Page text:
Quantum simulation of photosynthetic energy transport in green sulfur bacteria based on a three-dimensional light quantum chip

Quantum effect in photosynthetic energy transfer, though being of broad interest, is never easy to be simulated in quantum hardware. A faithful mapping has to address various biological issues. These have been made possible via stochastic quantum walks in three-dimensional photonic lattice.
Quantum simulation of photosynthetic energy transport in green sulfur bacteria based on a three-dimensional light quantum chip

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The study of quantum phenomena in living organisms is an important application of quantum modelling. Theories related to quantum biology date back to the early days of the establishment of quantum mechanics, but only in recent years have quantum effects been observed in the pigment-protein complex Fenna-Matthews-Olsen (FMO) inside green sulfur bacteria. Many theoretical studies now regard the energy transfer process in the FMO complex as a quantum stochastic walk in an open quantum system, i.e., the FMO complex transfers energy between seven bacteriorhodopsin (BChl) molecules until the energy reaches the reaction centre. The proteins that surround the FMO complex build an environment containing classical noise.

Based on the ability of the three-dimensional (3D) integrated photonic chip to precisely regulate Hamiltonians, the group of Xian-Min Jin and Hao Tang at the School of Physics and Astronomy, Shanghai Jiao Tong University, has accurately mapped the pigment-protein complexes of Green Sulfur Bacteria (GSB) in terms of their coupling, on-site energy, coloured noise, recombination energy, vibrational assistances, exciton transfer, etc., and achieved quantum simulation of photosynthetically active energy transfer of GSB, which deepens the discussion of environment-assisted quantum transports. 

"Quantum simulation of energy transport in FMOs using a quantum physics system faces several challenges," said Hao Tang, one of the co-first authors. One is that the quantum system is required to completely map the Hamiltonian of the seven molecules in the structure of a real FMO complex, including the coupling coefficients of the seven molecules as well as the on-site energies of each molecule. However, due to experimental constraints, only a small number of sites were qualitatively demonstrated in the past. Secondly, to explore the effect of environment-introduced noise on energy transport, it is necessary to take into account the real environmental energy spectrum. Thirdly, in recent years, the biological research on photosynthetic energy transport involves some cutting-edge phenomena and concepts, such as exciton transfer and vibrational assistance, which need to be mapped and explored in quantum simulation studies.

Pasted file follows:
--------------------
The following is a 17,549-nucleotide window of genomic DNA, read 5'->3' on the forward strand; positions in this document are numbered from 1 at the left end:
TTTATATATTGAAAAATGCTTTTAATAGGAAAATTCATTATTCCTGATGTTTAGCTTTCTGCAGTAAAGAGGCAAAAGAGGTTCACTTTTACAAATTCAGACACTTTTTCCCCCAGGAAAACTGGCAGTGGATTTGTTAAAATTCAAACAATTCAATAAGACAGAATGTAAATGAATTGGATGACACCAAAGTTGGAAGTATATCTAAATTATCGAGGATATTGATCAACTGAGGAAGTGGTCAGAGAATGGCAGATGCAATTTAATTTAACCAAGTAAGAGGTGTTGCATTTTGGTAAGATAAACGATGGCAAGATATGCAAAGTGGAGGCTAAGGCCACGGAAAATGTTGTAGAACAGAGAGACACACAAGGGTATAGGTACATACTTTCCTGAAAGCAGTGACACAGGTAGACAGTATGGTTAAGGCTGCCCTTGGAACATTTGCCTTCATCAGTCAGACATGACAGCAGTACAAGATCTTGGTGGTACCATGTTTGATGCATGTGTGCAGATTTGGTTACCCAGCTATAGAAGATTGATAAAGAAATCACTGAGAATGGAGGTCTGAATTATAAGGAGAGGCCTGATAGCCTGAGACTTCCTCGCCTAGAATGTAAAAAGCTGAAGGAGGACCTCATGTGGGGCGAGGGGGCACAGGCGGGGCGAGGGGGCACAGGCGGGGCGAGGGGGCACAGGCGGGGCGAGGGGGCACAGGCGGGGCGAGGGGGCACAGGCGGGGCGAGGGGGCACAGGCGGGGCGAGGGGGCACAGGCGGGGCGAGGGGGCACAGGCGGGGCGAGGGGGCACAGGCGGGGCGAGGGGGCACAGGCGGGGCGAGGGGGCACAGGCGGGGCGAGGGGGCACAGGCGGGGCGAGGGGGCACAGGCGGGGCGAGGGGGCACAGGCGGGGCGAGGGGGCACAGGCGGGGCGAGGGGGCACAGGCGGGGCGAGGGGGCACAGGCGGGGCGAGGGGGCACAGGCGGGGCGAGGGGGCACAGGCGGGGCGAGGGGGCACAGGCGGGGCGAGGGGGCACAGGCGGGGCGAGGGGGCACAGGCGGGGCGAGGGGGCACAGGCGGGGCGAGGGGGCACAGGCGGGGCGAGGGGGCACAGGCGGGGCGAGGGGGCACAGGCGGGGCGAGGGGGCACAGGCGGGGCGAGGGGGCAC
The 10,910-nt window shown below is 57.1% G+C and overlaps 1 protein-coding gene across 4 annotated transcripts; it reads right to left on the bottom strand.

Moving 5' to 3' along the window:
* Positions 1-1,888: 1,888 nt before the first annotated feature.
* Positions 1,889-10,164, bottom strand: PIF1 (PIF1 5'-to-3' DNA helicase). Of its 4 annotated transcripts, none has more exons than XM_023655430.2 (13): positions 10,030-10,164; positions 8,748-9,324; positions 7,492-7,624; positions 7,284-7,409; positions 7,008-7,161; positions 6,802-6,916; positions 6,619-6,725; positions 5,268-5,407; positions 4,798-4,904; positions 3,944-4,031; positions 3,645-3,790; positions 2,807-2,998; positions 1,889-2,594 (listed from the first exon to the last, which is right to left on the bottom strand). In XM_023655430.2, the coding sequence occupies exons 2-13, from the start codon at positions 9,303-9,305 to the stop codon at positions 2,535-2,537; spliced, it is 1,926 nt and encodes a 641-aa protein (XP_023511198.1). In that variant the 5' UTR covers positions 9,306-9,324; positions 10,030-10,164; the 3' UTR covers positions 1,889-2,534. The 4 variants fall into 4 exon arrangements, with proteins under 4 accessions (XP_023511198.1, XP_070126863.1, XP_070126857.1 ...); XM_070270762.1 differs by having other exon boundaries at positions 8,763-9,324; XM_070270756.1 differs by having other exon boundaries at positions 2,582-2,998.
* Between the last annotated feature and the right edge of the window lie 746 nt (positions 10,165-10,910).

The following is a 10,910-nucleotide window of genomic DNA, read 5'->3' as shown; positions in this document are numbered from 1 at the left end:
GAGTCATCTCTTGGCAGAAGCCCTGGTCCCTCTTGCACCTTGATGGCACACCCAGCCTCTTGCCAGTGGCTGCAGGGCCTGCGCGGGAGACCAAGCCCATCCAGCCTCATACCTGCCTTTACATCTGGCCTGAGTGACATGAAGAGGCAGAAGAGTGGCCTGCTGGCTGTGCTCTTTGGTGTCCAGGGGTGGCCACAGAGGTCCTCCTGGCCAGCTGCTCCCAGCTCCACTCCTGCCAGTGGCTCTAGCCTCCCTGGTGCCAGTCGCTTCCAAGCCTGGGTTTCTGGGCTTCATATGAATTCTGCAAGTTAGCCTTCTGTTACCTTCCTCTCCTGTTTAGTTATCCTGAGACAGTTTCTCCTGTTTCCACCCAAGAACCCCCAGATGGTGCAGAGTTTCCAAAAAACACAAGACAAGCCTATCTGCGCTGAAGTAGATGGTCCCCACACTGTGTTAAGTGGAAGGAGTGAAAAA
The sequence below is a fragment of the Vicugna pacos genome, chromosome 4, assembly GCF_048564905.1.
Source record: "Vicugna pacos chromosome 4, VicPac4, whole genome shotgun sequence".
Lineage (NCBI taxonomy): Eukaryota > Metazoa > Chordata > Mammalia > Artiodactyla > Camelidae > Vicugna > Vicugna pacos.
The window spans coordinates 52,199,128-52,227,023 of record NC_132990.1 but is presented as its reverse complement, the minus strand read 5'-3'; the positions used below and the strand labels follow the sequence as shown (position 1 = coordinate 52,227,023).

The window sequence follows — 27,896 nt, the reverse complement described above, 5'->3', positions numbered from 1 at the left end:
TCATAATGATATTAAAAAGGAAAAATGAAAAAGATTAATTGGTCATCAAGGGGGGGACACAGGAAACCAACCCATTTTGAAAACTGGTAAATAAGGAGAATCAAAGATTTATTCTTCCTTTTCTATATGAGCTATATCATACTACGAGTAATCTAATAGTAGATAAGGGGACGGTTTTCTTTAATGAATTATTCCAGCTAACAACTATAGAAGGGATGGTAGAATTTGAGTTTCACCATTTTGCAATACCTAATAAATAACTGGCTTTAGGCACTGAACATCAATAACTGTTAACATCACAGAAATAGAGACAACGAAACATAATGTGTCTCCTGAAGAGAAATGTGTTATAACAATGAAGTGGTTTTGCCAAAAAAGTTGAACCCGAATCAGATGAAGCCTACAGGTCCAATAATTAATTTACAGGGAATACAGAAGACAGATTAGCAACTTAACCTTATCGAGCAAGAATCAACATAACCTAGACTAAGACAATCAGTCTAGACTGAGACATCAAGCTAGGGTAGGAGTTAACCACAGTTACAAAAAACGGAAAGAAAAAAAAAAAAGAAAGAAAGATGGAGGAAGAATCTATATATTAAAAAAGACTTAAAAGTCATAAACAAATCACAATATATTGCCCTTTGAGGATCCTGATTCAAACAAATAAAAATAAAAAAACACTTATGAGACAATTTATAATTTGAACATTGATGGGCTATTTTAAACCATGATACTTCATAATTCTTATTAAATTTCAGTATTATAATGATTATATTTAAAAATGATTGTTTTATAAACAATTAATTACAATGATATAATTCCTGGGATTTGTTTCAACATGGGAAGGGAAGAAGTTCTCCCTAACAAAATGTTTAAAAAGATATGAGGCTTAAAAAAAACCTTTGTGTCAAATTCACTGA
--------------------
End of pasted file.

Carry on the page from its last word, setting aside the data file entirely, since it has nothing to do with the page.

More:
The research team have carried out sufficient experimental work on FMO energy transport based on a 3D optical quantum chip. By precisely designing the 3D waveguide array configuration, the non-diagonal terms in the Hamiltonian representing intermolecular coupling are mapped into the system. Meanwhile, the waveguide propagation constants are tuned to achieve different static values of the seven diagonal elements corresponding to the different on-site energies of the seven molecules, and the diagonal terms are dynamically tuned to achieve the introduction of non-Markovian coloured noise detuning terms.